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Formerly a derelict Art Deco structure, Casa Verne has been reborn as a contemporary family home with a secluded getaway in the center of a busy Mexico City neighborhood. Zeller & Moye renovated the 1930s townhouse and took care to preserve period features while injecting new modern touches. The crowning achievement can be found on the roof, where the architects created a lush garden and oasis of native plants. Zeller & Moye’s renovation of the townhouse stripped away internal walls to create more spacious living areas. New roof lights pull in natural light to the previously dim interior while whitewashed walls create a bright and airy atmosphere. Dark-stained wood used on the floors of the first level and on the staircase to the rooftop terrace provide a grounding contrast. Related: Green-roofed timber cabin floats above the ground in Mexico City The service spaces are located on the ground floor, while the main living areas on the first floor are accessed via a striking pink marble staircase. The architects also added a new top floor that houses the master bedroom suite and garden that’s surrounded by high walls for privacy. The floors of the extension as well as the garden path are finished in cut marble pebbles, a reference to Mexico City’s lost riverbeds and lakes. + Zeller & Moye Via Dezeen Images © Omar Mun?oz, Juan Carlos Garza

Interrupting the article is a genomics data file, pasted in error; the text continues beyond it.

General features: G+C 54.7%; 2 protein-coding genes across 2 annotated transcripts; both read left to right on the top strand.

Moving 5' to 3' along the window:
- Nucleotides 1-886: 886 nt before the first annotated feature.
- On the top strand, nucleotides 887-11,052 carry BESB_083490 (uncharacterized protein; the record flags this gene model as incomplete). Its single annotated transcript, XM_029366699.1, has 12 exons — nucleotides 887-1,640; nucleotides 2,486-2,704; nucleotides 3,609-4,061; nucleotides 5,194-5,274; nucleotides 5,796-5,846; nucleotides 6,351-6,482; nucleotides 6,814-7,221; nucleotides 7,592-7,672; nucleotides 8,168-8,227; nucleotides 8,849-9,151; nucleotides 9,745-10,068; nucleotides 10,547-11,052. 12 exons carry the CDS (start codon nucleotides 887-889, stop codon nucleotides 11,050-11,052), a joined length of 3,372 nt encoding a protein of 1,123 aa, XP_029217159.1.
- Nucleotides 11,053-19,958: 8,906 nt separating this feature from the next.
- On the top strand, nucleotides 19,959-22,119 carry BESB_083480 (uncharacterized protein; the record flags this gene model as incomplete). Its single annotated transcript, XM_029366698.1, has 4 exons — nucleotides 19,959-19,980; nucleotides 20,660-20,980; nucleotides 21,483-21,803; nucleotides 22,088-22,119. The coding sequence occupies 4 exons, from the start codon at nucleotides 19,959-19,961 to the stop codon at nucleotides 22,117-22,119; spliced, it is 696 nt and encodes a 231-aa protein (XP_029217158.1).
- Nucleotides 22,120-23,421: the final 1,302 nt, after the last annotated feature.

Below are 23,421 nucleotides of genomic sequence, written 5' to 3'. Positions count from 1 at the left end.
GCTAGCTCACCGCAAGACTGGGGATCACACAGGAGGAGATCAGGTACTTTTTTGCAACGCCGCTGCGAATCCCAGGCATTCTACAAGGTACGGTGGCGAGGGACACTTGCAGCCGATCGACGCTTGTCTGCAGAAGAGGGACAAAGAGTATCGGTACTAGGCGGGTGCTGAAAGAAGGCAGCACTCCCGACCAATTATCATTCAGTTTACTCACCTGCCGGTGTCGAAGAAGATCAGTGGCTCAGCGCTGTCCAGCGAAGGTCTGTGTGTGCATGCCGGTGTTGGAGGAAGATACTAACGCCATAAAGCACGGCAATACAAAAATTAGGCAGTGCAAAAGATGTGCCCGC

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Lush rooftop oasis flourishes on a renovated Art Deco townhouse in Mexico City

Light-filled family home sensitively embraces a British Islands native landscape

April 17, 2018 by